"This means we have to become better every day in order to make them choose our brands, and over the years we have been doing an excellent job of refining our products, making them better yet affordable, with more nutritional value, as well as add new products and flavours."
He continued: "At the end of the day, people want products that they like, products that taste good, while being good for them. One thing is sure: you may have the healthiest product in the world, but if people don't like it, they will not buy it.
"I'm proud to say we have done a fantastic job at striking that balance, because Nestlé remains a brand consumers know and trust and continue to support. We have been able to give consumers great taste and nutritious quality, as well as improve the service we offer and the social outreach programmes we do [across] the country."
Blaser said being part of a big family has been a great advantage to Nestlé, allowing it to stay on top of the game.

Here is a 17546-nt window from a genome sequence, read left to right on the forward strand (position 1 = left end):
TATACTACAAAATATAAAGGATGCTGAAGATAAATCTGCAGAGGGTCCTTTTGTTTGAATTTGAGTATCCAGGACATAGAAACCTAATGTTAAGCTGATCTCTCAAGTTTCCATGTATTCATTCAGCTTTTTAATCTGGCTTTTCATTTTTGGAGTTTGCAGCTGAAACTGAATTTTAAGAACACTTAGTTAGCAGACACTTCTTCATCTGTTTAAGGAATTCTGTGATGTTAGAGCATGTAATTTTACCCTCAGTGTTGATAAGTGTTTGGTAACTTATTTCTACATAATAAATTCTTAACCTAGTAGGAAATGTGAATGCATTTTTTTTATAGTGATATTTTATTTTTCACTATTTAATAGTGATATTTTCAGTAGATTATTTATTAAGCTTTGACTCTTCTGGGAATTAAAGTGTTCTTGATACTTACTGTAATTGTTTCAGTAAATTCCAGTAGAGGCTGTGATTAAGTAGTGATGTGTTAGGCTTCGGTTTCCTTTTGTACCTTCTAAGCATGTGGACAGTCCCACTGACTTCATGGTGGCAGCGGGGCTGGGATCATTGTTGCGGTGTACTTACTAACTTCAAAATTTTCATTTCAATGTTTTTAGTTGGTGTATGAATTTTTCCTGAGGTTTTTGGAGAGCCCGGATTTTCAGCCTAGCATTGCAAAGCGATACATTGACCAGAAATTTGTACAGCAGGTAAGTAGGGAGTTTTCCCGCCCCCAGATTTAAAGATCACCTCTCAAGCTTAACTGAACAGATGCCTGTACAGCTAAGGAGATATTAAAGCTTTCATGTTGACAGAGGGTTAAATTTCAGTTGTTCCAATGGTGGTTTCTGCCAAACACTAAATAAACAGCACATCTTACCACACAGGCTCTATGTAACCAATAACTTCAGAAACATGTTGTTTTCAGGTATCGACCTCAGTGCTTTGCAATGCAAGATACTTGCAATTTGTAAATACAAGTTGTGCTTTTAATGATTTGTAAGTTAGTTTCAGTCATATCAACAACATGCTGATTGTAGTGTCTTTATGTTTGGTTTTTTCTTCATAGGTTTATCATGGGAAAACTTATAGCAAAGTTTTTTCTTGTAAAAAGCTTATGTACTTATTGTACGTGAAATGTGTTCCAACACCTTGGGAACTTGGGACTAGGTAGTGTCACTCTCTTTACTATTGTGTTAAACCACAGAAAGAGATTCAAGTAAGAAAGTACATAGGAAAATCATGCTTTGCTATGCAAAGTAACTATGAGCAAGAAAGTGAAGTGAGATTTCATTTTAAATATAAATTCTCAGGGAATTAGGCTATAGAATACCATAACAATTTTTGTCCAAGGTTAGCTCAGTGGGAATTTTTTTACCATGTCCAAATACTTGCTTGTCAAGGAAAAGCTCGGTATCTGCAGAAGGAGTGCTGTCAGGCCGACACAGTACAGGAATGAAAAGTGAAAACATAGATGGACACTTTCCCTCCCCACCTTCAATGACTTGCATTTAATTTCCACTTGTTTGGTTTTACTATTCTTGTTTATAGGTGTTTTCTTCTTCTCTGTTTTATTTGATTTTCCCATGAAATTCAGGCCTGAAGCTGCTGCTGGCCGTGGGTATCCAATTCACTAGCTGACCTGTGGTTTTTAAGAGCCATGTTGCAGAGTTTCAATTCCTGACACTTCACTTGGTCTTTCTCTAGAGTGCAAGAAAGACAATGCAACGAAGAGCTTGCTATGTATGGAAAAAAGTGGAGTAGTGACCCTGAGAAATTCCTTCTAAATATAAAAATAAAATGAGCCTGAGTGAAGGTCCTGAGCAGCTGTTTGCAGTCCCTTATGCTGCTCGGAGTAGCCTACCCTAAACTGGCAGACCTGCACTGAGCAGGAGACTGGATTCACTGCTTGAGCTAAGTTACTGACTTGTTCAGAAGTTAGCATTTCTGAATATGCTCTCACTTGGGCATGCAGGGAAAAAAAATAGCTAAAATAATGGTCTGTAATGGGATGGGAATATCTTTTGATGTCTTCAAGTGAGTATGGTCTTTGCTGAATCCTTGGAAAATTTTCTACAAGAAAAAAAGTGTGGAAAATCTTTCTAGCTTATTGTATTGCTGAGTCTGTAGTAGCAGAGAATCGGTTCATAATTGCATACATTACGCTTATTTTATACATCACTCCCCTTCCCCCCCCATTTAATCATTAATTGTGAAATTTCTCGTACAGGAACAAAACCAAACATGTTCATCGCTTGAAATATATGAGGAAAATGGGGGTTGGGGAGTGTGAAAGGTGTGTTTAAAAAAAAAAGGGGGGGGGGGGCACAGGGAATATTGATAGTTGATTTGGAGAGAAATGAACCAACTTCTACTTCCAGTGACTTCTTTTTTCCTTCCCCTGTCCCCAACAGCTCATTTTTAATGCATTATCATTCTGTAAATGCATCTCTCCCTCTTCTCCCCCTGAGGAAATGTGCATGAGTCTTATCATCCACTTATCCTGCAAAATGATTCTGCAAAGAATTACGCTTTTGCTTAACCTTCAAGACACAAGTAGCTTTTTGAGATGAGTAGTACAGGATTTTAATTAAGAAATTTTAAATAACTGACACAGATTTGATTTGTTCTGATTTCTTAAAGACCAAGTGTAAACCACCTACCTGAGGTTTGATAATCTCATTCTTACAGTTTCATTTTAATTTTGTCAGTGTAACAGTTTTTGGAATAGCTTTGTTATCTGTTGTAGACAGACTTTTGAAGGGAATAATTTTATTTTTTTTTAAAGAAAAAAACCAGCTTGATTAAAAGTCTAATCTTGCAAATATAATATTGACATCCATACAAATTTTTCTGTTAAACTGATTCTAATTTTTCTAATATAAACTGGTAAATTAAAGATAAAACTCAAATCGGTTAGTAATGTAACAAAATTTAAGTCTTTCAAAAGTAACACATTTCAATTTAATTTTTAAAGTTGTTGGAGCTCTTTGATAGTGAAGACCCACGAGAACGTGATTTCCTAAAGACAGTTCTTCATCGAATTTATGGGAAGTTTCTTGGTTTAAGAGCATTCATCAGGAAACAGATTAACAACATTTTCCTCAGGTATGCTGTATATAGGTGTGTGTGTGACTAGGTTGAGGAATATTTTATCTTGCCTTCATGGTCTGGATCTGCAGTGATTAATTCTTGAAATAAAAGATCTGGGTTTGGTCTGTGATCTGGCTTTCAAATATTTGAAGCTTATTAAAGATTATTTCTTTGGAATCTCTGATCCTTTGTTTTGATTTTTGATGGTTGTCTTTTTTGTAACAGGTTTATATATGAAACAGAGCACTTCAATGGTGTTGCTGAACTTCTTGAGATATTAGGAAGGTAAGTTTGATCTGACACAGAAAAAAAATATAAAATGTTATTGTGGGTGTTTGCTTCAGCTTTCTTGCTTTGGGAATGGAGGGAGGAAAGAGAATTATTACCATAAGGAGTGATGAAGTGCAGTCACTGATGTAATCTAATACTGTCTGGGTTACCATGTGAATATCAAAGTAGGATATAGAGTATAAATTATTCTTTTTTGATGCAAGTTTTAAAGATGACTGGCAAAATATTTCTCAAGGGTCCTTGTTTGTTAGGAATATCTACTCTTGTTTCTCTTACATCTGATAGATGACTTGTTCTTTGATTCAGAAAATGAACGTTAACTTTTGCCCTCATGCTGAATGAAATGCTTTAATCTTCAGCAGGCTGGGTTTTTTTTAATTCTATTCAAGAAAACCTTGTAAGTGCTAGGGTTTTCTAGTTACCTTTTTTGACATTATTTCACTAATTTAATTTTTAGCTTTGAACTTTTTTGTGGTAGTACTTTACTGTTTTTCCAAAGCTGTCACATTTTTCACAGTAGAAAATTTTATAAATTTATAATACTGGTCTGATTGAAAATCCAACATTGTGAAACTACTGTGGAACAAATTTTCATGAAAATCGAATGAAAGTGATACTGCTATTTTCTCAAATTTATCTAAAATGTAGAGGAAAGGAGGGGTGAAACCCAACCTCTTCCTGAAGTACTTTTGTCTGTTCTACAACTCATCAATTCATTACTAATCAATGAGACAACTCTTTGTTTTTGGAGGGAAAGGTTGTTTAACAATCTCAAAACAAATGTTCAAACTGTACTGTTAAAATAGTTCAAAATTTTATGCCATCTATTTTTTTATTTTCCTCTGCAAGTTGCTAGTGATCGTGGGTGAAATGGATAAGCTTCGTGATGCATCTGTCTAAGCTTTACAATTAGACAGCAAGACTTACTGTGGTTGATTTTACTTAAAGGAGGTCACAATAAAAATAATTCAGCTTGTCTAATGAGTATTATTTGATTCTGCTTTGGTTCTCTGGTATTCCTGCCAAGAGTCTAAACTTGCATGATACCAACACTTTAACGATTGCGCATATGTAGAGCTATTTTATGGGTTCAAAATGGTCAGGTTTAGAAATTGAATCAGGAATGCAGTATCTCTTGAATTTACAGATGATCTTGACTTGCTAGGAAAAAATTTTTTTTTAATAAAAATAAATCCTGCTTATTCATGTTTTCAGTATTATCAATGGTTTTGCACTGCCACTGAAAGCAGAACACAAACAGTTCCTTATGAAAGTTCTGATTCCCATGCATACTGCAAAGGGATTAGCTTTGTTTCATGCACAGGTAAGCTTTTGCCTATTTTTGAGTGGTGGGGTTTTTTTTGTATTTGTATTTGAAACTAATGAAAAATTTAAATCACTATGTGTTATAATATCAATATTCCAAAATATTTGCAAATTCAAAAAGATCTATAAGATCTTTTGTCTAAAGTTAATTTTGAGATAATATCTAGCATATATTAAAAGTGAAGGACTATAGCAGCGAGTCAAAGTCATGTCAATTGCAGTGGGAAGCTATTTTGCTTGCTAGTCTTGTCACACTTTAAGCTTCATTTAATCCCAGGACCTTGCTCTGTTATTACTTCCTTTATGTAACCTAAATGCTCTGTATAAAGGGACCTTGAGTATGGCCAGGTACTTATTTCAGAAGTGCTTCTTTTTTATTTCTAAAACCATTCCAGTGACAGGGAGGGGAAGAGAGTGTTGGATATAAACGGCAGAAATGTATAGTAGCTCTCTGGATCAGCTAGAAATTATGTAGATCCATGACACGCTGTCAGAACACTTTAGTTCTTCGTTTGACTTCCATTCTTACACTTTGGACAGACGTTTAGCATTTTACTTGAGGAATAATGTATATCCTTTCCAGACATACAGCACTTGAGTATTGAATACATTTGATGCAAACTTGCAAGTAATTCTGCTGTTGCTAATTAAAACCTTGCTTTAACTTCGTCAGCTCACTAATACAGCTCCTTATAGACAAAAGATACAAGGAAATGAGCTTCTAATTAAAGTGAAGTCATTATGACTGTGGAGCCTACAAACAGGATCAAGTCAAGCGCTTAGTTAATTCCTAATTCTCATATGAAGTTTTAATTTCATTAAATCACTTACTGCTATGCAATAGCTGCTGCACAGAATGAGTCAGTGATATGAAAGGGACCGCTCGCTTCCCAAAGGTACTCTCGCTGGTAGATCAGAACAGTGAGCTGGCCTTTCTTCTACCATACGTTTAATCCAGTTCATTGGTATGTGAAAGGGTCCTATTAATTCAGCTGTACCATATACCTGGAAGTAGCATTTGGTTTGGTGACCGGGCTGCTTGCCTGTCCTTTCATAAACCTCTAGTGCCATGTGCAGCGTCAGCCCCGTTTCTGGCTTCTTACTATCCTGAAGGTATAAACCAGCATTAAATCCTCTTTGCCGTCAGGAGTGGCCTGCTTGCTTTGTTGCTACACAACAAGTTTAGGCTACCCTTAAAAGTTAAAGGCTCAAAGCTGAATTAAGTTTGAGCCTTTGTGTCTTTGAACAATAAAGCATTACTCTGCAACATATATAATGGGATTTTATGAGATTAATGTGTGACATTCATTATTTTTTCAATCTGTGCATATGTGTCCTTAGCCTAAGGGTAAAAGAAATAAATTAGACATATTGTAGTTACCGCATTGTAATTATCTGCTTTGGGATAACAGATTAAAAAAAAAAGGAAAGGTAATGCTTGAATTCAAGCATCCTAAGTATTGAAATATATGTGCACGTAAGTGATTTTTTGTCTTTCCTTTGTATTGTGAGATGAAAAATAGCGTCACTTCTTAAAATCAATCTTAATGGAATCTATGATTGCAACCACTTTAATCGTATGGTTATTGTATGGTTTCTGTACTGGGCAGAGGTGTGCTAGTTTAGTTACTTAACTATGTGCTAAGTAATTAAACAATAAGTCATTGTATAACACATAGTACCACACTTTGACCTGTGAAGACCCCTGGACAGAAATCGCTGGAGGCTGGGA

The company has a massive research centre in Switzerland and 27 product technology centres around the world, employing more than 700 scientists who carry out extensive scientific research and development.
The organisation also has numerous consumer focus groups, which employ the 60-40 system. In that, before a product is launched, at least 60 per cent of the consumers have to approve it.
"We at Nestlé are very serious about listening to the consumer and giving them what they want. We have numerous platforms for them to share their concerns, compliments, likes, dislikes and make suggestions. This gives us an insight into the mind of our consumers and their views about our products," stated Blaser.
He added: "As a group, we have huge investments in product technology, research and development. We are always staying a step ahead. We are not just thinking about the product we are going to launch next year, but we are thinking about the product to be launched in 2020."